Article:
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International E-tiquette

Avoid embarrassing faux pas in online global communications.

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This story appears in the December 2005 issue of Entrepreneur. Subscribe »

In today's global business environment, even startup companies are likely to find themselves communicating with business contacts in other countries. And since e-mail is likely to be the primary mode of communication with your multicultural acquaintances, you should follow a few key guidelines to avoid committing an international etiquette faux pas.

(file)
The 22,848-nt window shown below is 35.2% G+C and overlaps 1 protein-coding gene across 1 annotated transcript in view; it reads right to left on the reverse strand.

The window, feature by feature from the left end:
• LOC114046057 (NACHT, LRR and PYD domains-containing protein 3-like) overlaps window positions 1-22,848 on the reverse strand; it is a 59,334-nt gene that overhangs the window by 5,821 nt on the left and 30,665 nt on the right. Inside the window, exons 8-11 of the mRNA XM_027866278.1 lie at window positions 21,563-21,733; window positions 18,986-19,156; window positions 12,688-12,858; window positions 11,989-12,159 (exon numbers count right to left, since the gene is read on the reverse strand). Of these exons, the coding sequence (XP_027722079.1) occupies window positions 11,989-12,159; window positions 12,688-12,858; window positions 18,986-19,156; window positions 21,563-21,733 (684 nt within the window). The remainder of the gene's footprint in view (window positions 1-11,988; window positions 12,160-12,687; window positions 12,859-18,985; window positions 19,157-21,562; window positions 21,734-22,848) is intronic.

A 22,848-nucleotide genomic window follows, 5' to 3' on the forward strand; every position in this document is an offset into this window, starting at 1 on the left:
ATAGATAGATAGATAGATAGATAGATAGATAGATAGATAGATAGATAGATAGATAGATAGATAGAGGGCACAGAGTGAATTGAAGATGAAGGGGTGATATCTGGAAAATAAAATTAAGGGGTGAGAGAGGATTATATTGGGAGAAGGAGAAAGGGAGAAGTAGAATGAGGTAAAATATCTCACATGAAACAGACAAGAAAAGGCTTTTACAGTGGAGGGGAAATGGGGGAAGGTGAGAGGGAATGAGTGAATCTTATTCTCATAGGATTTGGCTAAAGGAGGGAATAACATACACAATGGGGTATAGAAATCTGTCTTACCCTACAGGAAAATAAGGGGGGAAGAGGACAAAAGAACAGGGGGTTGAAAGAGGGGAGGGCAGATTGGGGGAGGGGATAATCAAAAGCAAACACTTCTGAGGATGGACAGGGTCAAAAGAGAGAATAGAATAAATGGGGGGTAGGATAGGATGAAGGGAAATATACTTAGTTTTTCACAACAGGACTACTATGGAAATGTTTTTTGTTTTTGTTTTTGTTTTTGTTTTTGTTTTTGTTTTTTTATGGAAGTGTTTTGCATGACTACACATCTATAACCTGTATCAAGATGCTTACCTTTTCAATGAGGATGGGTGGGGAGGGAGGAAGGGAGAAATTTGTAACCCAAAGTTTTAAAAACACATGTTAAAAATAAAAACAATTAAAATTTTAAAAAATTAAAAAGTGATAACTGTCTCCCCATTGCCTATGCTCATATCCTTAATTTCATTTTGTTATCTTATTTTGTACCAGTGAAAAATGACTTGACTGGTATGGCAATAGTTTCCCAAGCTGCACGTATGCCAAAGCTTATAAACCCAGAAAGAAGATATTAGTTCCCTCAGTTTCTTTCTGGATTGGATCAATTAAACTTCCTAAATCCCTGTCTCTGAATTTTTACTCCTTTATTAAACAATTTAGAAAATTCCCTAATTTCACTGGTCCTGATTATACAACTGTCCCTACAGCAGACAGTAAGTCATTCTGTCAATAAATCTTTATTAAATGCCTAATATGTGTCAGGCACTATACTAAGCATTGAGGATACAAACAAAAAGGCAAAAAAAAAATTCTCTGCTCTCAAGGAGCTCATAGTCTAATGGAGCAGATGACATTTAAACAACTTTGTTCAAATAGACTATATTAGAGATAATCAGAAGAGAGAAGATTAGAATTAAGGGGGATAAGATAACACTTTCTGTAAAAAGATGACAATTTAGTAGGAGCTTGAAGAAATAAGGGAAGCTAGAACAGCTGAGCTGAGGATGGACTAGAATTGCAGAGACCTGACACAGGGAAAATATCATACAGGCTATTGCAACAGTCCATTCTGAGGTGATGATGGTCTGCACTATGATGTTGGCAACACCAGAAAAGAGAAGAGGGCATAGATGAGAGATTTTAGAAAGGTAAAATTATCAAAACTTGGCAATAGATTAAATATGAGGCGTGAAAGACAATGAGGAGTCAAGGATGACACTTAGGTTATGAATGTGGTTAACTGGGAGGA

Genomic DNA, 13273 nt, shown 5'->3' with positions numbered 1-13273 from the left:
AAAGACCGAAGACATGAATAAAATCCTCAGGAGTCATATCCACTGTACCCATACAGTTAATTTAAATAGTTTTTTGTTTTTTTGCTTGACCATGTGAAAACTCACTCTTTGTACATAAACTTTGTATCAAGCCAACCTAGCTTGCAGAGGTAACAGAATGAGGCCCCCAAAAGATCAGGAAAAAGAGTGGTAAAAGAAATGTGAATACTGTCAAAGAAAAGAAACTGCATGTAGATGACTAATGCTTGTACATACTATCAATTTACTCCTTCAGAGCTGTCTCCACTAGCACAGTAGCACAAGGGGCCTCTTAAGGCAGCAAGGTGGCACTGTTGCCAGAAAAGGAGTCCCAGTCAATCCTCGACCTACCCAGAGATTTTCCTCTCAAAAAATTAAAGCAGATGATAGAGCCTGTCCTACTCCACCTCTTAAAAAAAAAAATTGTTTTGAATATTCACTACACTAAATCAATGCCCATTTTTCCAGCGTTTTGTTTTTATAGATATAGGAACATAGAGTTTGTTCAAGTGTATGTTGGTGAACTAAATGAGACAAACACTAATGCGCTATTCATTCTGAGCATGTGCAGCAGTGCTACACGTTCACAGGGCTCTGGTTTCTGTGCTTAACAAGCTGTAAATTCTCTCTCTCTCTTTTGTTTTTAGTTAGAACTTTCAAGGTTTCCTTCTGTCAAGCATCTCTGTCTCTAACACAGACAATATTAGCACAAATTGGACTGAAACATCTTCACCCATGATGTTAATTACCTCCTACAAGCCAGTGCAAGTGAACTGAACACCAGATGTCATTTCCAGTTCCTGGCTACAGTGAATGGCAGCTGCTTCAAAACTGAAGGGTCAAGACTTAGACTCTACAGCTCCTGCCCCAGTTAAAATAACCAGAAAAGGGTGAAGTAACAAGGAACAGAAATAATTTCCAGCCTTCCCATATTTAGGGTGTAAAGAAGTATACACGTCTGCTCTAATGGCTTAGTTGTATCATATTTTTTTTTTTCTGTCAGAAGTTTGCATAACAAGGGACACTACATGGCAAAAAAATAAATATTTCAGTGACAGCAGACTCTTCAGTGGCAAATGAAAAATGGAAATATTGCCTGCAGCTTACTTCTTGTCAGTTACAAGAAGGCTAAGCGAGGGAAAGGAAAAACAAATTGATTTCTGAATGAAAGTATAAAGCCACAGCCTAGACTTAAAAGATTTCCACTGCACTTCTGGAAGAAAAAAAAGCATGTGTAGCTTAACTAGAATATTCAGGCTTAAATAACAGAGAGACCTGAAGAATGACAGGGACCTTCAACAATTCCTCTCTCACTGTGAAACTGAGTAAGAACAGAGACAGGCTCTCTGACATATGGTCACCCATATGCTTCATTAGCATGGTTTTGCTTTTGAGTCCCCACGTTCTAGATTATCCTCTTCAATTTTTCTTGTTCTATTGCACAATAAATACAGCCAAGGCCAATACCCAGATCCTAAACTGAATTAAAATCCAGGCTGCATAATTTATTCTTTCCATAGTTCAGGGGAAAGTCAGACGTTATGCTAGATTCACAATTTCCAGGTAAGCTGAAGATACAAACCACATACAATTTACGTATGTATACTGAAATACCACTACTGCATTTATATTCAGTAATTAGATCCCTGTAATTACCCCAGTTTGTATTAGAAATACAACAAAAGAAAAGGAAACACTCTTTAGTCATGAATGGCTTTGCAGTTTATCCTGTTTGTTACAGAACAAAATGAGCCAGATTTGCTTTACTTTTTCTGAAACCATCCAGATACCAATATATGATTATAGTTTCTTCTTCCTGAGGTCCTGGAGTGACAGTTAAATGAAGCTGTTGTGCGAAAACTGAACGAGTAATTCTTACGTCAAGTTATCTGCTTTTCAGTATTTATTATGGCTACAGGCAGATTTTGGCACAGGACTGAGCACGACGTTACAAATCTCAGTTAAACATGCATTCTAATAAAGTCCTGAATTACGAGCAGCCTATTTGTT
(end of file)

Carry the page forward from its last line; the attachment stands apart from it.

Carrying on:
When contacting an overseas colleague for the first time, follow standard e-mail guidelines, says Marjorie Brody, etiquette expert and founder of Brody Communications Ltd. in Jenkintown, Pennsylvania. Professionalism would stipulate no big attachments, no emoticons, proper spelling and punctuation, and no ALL CAPS missives. Specific to your international contacts, consider any possible differences in spelling-the American recognize vs. the English recognise, for example. "Not that they don't appreciate and understand American English--they do," says Brody. "But even so, it's being respectful of [the other culture's] way of doing things."

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